Baby, Please – OHellNo Read Online Mimi Jean Pamfiloff

Categories Genre: Alpha Male, Romance Tags Authors:

Total pages in book: 65
Estimated words: 62900 (not accurate)
Estimated Reading Time in minutes: 315(@200wpm)___ 252(@250wpm)___ 210(@300wpm)

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Baby, Please - OHellNo

Author/Writer of Book/Novel:

Mimi Jean Pamfiloff

Book Information:

From New York Times Bestseller Mimi Jean Pamfiloff comes a Surprise Baby Romantic Comedy, BABY, PLEASE.



Ever since I was recruited by my college football team, I’ve pushed myself hard. Going pro and earning some real money is a must. Mostly because my brother, Flip, is in a bad place, and I’m all he’s got.

No problem. I’m tough. I’m a hard worker. I’ve got a plan.

Then right before the season starts, a woman shows up at my apartment with a baby, claiming I’m the father. And then she leaves her with me. For a week? Forever?

I have no idea, but college, football, and the single-dad gig don’t go together. And forget about my experience with babies. Does this thing come with an off switch? Volume control? Is that a poopie diaper? Help!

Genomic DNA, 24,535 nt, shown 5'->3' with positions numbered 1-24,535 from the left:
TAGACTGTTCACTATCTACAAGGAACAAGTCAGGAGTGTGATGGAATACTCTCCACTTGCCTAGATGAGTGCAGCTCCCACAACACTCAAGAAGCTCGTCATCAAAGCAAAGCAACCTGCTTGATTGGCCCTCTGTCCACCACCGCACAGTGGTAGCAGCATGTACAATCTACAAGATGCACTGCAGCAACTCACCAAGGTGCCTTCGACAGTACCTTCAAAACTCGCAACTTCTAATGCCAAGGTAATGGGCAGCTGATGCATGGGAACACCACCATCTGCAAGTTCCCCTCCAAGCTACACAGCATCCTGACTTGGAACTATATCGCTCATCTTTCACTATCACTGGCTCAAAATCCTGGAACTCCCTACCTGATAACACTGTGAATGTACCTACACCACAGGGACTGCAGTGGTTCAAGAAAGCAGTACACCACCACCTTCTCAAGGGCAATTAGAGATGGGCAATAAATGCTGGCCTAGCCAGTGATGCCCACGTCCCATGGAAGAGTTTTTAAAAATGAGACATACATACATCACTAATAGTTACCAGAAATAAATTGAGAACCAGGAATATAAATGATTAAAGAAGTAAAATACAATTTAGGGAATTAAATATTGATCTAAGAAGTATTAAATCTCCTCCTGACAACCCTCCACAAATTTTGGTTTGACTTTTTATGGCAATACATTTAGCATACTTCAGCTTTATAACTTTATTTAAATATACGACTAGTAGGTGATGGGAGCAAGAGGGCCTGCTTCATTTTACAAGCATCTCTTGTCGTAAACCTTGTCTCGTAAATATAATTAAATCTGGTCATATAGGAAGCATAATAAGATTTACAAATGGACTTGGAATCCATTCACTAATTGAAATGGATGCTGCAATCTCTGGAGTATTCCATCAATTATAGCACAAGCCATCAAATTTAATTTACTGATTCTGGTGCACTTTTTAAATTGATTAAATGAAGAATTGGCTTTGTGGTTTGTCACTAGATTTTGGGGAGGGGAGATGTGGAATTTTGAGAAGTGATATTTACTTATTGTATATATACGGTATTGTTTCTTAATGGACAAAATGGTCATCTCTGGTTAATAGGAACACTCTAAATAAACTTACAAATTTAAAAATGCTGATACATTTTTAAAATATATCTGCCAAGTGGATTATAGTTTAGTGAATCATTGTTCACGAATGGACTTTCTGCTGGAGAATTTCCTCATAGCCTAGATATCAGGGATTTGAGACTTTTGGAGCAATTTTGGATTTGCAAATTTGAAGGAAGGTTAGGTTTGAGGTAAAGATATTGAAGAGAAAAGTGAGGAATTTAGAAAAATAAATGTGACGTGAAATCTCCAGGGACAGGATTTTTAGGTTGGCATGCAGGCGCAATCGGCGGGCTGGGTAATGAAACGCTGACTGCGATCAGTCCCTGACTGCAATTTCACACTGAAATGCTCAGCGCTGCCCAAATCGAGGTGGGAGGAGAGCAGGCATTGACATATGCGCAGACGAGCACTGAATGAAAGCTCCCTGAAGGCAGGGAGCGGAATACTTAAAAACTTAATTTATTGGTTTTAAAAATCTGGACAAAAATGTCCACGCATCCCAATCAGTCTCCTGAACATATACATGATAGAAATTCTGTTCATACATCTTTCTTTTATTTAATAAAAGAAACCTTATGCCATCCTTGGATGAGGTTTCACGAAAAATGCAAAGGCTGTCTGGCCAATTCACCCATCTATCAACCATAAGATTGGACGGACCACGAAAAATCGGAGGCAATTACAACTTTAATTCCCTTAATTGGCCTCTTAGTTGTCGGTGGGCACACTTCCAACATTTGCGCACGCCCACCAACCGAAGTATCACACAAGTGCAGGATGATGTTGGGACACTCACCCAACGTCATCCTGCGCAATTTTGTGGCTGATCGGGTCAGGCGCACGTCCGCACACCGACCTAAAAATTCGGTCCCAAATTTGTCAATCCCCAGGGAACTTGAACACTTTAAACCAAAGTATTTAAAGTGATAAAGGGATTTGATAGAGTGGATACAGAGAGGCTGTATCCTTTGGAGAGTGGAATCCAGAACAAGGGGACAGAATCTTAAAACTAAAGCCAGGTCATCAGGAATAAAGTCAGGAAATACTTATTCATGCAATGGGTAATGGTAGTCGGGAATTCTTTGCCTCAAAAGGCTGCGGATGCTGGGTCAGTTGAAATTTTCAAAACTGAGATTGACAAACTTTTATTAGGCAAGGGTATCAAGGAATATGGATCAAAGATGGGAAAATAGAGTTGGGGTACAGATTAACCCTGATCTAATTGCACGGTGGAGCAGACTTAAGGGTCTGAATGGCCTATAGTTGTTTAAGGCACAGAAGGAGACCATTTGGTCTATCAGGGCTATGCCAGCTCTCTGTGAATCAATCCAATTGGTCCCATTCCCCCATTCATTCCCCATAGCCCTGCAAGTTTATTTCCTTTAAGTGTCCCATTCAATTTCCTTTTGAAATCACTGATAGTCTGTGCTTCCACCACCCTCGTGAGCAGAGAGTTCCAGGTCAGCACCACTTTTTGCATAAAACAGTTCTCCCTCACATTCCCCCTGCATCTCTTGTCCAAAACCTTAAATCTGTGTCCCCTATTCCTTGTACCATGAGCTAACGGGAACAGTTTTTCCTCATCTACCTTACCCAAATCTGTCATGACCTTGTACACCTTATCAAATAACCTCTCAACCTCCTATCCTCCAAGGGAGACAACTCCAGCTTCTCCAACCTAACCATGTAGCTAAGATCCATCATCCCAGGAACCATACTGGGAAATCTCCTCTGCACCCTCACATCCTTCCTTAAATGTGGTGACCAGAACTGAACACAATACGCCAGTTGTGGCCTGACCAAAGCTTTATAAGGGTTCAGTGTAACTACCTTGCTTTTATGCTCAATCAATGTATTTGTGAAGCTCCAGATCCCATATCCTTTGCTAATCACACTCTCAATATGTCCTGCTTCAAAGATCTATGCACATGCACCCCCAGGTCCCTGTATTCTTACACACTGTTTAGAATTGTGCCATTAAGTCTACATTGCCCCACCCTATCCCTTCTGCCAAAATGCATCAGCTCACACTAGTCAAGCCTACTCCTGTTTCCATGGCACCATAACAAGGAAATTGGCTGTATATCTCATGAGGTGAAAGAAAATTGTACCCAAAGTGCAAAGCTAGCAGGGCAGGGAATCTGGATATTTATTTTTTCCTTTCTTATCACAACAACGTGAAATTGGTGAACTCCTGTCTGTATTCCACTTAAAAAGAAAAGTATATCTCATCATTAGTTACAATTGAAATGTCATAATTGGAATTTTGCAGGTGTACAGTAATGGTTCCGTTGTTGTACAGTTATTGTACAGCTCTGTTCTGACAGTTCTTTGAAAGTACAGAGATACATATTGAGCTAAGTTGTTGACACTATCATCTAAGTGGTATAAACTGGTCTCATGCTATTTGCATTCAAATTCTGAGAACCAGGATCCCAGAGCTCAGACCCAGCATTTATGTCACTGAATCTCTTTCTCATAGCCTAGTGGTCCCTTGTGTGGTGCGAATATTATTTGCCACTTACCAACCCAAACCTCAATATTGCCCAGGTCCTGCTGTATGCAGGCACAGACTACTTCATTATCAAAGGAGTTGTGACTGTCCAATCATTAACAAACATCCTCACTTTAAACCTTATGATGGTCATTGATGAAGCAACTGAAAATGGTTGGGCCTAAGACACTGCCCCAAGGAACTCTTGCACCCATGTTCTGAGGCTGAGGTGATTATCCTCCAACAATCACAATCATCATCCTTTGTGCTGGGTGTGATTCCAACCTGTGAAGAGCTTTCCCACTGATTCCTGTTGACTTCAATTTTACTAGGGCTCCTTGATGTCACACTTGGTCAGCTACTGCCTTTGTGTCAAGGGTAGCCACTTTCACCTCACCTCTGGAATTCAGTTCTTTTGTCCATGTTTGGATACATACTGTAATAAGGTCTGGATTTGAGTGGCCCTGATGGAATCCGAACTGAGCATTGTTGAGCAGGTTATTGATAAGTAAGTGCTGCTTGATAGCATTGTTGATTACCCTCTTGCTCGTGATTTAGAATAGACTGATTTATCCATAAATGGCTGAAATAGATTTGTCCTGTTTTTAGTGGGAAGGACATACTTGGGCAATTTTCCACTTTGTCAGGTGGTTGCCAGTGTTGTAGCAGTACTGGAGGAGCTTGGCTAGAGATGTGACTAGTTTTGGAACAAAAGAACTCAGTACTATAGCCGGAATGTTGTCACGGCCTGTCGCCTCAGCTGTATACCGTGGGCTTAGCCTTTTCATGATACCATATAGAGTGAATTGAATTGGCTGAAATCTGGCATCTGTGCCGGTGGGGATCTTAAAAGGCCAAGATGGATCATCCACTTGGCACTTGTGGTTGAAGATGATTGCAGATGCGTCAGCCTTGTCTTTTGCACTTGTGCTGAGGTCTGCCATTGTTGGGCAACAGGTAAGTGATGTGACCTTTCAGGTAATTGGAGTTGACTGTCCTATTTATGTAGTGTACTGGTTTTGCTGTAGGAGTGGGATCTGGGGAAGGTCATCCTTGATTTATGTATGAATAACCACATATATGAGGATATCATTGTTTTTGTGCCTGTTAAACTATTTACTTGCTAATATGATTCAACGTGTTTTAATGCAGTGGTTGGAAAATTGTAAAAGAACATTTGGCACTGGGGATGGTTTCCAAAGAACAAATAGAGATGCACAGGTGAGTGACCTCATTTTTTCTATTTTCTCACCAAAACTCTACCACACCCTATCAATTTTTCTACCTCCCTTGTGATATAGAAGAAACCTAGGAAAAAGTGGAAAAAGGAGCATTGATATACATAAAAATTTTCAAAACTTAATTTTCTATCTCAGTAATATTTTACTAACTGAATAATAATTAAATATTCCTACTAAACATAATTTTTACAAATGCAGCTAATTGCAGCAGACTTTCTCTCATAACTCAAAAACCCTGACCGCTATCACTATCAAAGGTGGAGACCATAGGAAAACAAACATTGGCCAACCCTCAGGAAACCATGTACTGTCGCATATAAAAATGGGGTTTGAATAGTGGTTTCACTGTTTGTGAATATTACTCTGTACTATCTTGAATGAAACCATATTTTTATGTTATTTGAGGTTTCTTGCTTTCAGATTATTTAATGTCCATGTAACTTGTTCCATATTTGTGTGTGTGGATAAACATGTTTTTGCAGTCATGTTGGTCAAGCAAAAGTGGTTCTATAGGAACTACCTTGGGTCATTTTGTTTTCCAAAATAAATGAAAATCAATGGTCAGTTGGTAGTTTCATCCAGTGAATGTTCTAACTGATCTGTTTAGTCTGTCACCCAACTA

Things go from bad to worse when the public catches wind of my surprise-baby situation, and it turns into a PR nightmare. I’m suddenly the poster boy for young single dads.

This isn’t happening.

Suddenly, all eyes are on me, both on and off the field, and the only person who can keep me from losing my mind confesses her love.

And I mess it all up. Her, football, baby, everything.

Now I’m going to have to choose: fix my career or fix my personal life, including coming to grips with loving a baby girl who might not be mine.
Books by Author:

Mimi Jean Pamfiloff



What am I going to do? I slouch over the bar, my hands tightly gripping my third pint of cheap beer. I fucked up. I know it, my team knows it, and everyone watching the game knows it.

Today was supposed to be my big chance to show the whole damned world what I can do. Instead, they witnessed the “hottest college wide receiver to come along in a decade” crack under pressure.